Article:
The Scottish Government Strategic Research Programme is an exciting and ambitious programme of science encouraging innovation in agriculture, food production the environment and how we use our natural resources. An event held at the Royal Highland Show on Thursday morning is inviting scientists to present a futuristic look at how new technologies and innovations might transform future farming practices.
The Cabinet Secretary for the Rural Economy and Connectivity, Mr Fergus Ewing said, “ I am delighted to be opening this event, during my first appearance at the Royal Highland Show as the Cabinet Secretary for the Rural Economy and Connectivity. This investment in science by the Scottish Government will help ensure that Scotland remains at the forefront of ground breaking advances that have the potential to transform farming and food production in this country and across the world”.
This new programme of research will have far reaching impacts that address some of the world’s most pressing issues including: How to feed a growing population, safeguarding our natural resources, ensuring food and water security, combating pests and diseases, enhancing health and well being and building resilient rural communities.
Six world renowned Scottish Research organisations will be working together to deliver the science, the Moredun Research Institute, Scotland’s Rural College, the James Hutton Institute, The Rowett Institute of Nutrition and Health , Biomathematics and Statistics Scotland and the Royal Botanic Garden Edinburgh.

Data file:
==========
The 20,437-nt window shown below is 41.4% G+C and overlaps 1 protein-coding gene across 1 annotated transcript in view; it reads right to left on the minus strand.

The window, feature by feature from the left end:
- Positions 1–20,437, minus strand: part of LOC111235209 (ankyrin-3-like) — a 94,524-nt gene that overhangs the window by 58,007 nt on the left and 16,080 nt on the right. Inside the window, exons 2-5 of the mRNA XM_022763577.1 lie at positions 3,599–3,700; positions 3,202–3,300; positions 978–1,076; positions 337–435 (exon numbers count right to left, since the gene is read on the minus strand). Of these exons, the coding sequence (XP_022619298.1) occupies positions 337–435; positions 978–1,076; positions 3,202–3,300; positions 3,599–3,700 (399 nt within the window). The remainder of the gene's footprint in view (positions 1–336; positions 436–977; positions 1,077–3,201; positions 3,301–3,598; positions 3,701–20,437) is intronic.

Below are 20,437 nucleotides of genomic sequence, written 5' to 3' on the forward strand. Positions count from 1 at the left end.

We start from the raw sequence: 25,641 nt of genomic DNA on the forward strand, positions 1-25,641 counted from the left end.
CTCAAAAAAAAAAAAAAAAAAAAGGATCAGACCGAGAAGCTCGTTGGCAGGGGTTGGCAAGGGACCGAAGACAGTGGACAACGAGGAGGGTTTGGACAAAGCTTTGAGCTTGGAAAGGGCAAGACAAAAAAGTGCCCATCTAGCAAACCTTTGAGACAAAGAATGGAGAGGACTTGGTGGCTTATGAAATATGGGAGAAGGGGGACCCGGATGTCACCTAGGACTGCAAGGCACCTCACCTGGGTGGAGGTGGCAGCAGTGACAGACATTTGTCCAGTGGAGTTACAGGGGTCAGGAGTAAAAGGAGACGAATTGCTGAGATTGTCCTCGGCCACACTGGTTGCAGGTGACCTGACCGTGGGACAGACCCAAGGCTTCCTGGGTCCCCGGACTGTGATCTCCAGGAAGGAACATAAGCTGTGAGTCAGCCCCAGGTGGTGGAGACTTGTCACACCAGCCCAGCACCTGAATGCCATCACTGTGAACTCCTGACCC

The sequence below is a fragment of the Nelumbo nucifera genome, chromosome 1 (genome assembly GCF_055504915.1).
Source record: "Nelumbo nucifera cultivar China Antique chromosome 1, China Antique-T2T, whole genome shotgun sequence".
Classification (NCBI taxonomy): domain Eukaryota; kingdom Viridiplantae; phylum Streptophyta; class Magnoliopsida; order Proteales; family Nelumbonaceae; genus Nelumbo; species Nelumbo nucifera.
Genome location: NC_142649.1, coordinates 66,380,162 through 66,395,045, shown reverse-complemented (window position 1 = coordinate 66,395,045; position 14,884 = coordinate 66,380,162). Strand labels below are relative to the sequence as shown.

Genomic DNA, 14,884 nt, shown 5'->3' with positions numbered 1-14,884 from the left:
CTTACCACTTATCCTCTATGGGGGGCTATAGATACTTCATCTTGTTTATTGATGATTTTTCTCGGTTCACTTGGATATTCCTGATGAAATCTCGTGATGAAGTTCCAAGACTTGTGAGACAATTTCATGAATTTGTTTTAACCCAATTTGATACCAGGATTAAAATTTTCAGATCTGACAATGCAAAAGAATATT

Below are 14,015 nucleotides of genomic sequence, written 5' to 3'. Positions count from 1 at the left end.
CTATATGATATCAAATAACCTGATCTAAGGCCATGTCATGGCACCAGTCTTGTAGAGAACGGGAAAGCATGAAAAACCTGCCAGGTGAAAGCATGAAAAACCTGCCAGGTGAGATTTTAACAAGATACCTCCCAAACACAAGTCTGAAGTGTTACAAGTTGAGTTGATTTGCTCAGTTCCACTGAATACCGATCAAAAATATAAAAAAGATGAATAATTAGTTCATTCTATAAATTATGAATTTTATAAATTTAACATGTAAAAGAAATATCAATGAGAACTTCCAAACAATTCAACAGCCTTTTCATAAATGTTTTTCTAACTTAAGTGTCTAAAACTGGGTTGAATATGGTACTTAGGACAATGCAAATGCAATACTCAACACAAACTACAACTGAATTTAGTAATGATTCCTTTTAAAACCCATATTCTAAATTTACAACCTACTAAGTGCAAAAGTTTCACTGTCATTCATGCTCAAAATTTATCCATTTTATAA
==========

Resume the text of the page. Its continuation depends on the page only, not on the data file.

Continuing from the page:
Professor Julie Fitzpatrick, Scientific Director of Moredun Research Institute said, “This is a very exciting time to look at how new advances in research may be applied to increase the sustainable productivity of our agricultural sector through developing new varieties, applying new strategies to control disease, using new techniques to minimise green house gas emissions and improve human nutrition and well being. We are delighted to showcase some of our new research ideas to show the breadth and scope of Scotland’s national capability in land based science”.
Four of the leading scientists from the Strategic Research Programme gave soundbites on a future look of what research might offer: Dr Philip Skuce from Moredun Research Institute discussed how new vaccines offered greener solutions to disease control; Dr Wendy Russell from the Rowett Institute of Nutrition and Health highlighted how new research into gut microbes can influence our health and well being; Dr Kenneth Loades from the James Hutton Institute presented on new strategies to improve the utility and function of our soils and Steven Thomson from Scotland’s Rural College looked at how we might support remote rural communities in areas facing natural constraint.
Notes to editors
The Scottish Government has allocated over £48 million in 2016 -17 for strategic scientific research in the area of rural affairs, food and the environment.
The funding supports: